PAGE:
Any visitor to Thailand would agree that there are about as many places offering massages as there are places to eat. And like places to eat you find the good, the bad, the wannabe’s, and the I-just-want-your-money-and-for-you-to-vacate-this-space-asap. My first visit to the Sunday market nearly had me running to the airport and as I had some hours to wait for my pick-up back to the hotel I decided to have a foot massage at a place on the sidewalk. The woman was staring out the window watching passersby and all her co-workers moving about the whole time she was working on my feet; she spent 4 minutes on one foot and 26 minutes rubbing my calves. I could do a better job and I don’t claim to be trained in the skill.
I have had wonderful traditional Thai massages in other countries and I was not going to settle for these fake and moneymaking wannabe parlours.
So research done and I hire a private driver to take me to Maw Hom. In a village called Baa Kluay about 30 minutes drive outside Chiang Mai this herbal medicine doctor has established a centre where you can get the real deal. Maw Hom grew up on the Burmese border where her grandmother was the local herbal doctor and midwife. Maw Hom is registered with the Thailand Ministry of Health and her centre is also registered to train students under supervision of the Thailand Ministry of Education. Here she trains practitioners and teachers from all over the world at all levels.
My drive to the village was crazy as its peak holiday season and even at best of times Thai traffic moves as if all the drivers can’t wait to meet their Makers. But then we turn off the main road onto a smaller side road and then into a place where you wonder how is it possible to feel such tranquility moments from chaos. Lush gardens, teak houses, a pond, fruit trees and many herbs and medicinal plants, the presence of birds and the some bees certainly helps one feel at peace. The name of the centre says a lot. Its called Baan Hom Samunphrai and it means The House of Sweet Smelling Herbs.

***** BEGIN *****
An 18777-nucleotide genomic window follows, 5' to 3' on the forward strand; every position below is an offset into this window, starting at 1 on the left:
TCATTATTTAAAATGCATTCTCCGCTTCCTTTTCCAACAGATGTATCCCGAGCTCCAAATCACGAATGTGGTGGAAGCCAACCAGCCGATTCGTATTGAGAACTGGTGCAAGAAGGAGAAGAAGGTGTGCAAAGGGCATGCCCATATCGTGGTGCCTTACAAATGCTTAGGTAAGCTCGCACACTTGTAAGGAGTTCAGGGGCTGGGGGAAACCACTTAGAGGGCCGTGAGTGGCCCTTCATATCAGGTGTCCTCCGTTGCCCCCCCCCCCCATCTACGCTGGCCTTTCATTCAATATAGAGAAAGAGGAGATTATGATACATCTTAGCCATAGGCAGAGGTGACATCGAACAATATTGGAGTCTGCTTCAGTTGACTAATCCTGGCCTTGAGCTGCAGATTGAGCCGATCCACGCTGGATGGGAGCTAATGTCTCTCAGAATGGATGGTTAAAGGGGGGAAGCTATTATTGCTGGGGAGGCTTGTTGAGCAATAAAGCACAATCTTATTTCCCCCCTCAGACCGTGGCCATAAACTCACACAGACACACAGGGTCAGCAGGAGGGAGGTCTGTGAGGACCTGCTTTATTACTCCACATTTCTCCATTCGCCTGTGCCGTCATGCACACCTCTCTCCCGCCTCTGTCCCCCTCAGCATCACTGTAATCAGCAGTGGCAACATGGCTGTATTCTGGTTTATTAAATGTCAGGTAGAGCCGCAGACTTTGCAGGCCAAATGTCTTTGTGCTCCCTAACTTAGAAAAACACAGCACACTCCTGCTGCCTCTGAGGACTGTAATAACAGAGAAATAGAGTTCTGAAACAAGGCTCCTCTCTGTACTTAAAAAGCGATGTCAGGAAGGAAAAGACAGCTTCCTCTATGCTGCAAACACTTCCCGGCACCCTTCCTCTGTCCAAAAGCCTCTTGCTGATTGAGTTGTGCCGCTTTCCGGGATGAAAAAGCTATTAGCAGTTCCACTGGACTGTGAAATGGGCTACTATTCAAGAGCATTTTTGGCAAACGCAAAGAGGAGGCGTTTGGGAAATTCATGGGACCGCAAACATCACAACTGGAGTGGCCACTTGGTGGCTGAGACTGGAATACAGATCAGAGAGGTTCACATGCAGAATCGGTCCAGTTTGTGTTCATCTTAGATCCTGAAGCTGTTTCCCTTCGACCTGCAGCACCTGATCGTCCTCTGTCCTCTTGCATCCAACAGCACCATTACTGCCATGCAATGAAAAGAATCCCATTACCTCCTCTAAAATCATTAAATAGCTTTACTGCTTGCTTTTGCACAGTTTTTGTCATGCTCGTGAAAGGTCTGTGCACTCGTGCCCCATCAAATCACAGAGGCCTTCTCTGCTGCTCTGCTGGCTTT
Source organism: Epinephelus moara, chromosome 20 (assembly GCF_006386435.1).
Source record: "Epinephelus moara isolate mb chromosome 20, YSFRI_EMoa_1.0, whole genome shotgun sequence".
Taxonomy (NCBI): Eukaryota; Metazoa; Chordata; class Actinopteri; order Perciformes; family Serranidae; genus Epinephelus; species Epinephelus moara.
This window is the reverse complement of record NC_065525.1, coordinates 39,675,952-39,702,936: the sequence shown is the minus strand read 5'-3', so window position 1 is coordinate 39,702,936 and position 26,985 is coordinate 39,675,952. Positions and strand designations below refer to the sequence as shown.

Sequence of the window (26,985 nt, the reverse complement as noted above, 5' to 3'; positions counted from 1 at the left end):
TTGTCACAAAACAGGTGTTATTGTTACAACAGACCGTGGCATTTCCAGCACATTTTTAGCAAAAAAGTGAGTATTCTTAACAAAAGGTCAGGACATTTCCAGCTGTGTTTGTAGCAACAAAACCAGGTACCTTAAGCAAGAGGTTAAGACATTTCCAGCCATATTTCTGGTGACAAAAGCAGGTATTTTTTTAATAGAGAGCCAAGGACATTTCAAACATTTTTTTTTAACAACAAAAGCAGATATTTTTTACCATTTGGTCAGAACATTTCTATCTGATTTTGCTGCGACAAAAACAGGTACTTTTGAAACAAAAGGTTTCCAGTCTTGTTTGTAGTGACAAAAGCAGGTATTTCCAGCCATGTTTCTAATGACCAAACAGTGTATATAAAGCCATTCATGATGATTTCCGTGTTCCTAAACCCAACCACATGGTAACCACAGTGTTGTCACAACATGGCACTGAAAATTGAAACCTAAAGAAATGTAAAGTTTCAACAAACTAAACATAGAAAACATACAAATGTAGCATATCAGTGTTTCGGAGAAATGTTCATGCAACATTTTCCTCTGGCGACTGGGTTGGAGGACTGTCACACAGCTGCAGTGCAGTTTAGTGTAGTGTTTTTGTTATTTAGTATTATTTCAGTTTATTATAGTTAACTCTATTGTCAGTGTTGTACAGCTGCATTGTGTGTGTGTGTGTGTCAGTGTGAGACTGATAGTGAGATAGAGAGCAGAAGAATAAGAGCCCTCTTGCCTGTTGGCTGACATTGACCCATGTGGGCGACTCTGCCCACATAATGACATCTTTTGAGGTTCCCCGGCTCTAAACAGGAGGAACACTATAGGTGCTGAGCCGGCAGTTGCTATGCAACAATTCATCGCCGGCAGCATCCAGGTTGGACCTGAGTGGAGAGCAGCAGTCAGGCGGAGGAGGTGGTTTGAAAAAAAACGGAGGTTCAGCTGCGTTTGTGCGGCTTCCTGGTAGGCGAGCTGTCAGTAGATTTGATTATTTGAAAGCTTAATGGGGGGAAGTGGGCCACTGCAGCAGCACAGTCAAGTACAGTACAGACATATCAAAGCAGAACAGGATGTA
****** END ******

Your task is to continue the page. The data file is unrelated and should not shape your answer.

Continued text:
After changing into cotton Thai style top and pants I followed my therapist up into one of the teak houses. It is built in the Thai style on stilts and it sits over a beautiful blue pool. This room has shutters that can be closed to rain or extremely hot weather when the a/c is needed but today its all open to the elements: lovely fresh smells, some chickens announcing the arrival of fresh eggs, birds singing and chirping in the trees all around, the soft drone of Maw Hom’s voice giving a lecture in another house some distance away. A traditional Thai massage is not one you can sleep through. I was aware that my therapist was working with my breathing (or maybe the other way round). She soon found my troubled spots. As she does not speak English I did not tell her my ailments but she knows her craft and set to work. At one point I had my eyes closed and felt something closing in on my face and was amazed to see its my own feet being guided there by the therapist. After about two hours I was shown to the steam room. This is always a highlight for me. I just love it. In the centre of the steam room they place a bamboo basket containing all sorts of fragrant herbs and what a delightful hour I spent there, inhaling good smells and sweating out the bad stuff.
After a refreshing shower and changing into my own clothes I was offered some herbal tea, water and fruit and I was able to stroll around the garden and just soak in the peacefulness before heading back to my hotel in the city.
Now, in my mind, Chiang Mai competes with Cirence in Turkey for the best Thai massage ever.